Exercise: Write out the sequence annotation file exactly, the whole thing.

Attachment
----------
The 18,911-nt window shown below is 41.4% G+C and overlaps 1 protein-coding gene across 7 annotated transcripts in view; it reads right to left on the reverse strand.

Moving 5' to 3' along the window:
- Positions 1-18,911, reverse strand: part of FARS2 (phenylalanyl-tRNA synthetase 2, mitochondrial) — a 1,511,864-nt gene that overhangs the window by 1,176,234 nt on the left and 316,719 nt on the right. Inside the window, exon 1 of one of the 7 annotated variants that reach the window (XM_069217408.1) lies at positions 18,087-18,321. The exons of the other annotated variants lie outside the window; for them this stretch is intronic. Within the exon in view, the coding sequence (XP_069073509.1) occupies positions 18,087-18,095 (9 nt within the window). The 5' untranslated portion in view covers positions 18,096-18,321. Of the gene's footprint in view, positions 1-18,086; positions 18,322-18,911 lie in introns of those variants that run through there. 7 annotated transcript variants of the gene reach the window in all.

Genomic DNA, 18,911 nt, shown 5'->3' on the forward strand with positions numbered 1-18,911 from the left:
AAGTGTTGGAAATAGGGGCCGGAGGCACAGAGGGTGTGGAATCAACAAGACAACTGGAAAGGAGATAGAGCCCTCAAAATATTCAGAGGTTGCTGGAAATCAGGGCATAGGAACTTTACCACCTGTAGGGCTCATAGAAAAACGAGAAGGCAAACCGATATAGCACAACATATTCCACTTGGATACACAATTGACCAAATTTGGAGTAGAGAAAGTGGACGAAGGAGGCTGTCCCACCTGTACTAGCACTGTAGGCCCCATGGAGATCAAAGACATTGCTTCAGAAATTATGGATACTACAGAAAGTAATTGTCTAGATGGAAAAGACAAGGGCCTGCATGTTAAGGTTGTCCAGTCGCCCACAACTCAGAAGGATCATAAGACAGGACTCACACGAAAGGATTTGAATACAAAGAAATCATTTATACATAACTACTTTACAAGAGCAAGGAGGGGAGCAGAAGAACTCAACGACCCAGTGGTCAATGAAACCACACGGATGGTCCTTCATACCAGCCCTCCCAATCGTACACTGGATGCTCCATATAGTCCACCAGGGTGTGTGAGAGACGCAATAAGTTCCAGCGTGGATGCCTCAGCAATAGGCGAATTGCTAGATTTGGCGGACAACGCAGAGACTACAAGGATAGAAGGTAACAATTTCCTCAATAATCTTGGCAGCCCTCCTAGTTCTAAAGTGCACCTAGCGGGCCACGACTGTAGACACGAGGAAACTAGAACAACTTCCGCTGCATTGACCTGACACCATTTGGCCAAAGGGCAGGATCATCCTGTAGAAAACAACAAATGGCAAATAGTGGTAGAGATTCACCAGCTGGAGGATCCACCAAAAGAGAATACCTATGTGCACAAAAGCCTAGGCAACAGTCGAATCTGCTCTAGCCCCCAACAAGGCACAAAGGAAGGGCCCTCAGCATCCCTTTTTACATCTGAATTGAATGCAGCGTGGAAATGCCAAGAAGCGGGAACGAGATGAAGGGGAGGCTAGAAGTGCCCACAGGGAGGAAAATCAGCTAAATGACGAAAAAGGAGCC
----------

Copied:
The 18,911-nt window shown below is 41.4% G+C and overlaps 1 protein-coding gene across 7 annotated transcripts in view; it reads right to left on the reverse strand.

Moving 5' to 3' along the window:
- Positions 1-18,911, reverse strand: part of FARS2 (phenylalanyl-tRNA synthetase 2, mitochondrial) — a 1,511,864-nt gene that overhangs the window by 1,176,234 nt on the left and 316,719 nt on the right. Inside the window, exon 1 of one of the 7 annotated variants that reach the window (XM_069217408.1) lies at positions 18,087-18,321. The exons of the other annotated variants lie outside the window; for them this stretch is intronic. Within the exon in view, the coding sequence (XP_069073509.1) occupies positions 18,087-18,095 (9 nt within the window). The 5' untranslated portion in view covers positions 18,096-18,321. Of the gene's footprint in view, positions 1-18,086; positions 18,322-18,911 lie in introns of those variants that run through there. 7 annotated transcript variants of the gene reach the window in all.

Genomic DNA, 18,911 nt, shown 5'->3' on the forward strand with positions numbered 1-18,911 from the left:
AAGTGTTGGAAATAGGGGCCGGAGGCACAGAGGGTGTGGAATCAACAAGACAACTGGAAAGGAGATAGAGCCCTCAAAATATTCAGAGGTTGCTGGAAATCAGGGCATAGGAACTTTACCACCTGTAGGGCTCATAGAAAAACGAGAAGGCAAACCGATATAGCACAACATATTCCACTTGGATACACAATTGACCAAATTTGGAGTAGAGAAAGTGGACGAAGGAGGCTGTCCCACCTGTACTAGCACTGTAGGCCCCATGGAGATCAAAGACATTGCTTCAGAAATTATGGATACTACAGAAAGTAATTGTCTAGATGGAAAAGACAAGGGCCTGCATGTTAAGGTTGTCCAGTCGCCCACAACTCAGAAGGATCATAAGACAGGACTCACACGAAAGGATTTGAATACAAAGAAATCATTTATACATAACTACTTTACAAGAGCAAGGAGGGGAGCAGAAGAACTCAACGACCCAGTGGTCAATGAAACCACACGGATGGTCCTTCATACCAGCCCTCCCAATCGTACACTGGATGCTCCATATAGTCCACCAGGGTGTGTGAGAGACGCAATAAGTTCCAGCGTGGATGCCTCAGCAATAGGCGAATTGCTAGATTTGGCGGACAACGCAGAGACTACAAGGATAGAAGGTAACAATTTCCTCAATAATCTTGGCAGCCCTCCTAGTTCTAAAGTGCACCTAGCGGGCCACGACTGTAGACACGAGGAAACTAGAACAACTTCCGCTGCATTGACCTGACACCATTTGGCCAAAGGGCAGGATCATCCTGTAGAAAACAACAAATGGCAAATAGTGGTAGAGATTCACCAGCTGGAGGATCCACCAAAAGAGAATACCTATGTGCACAAAAGCCTAGGCAACAGTCGAATCTGCTCTAGCCCCCAACAAGGCACAAAGGAAGGGCCCTCAGCATCCCTTTTTACATCTGAATTGAATGCAGCGTGGAAATGCCAAGAAGCGGGAACGAGATGAAGGGGAGGCTAGAAGTGCCCACAGGGAGGAAAATCAGCTAAATGACGAAAAAGGAGCC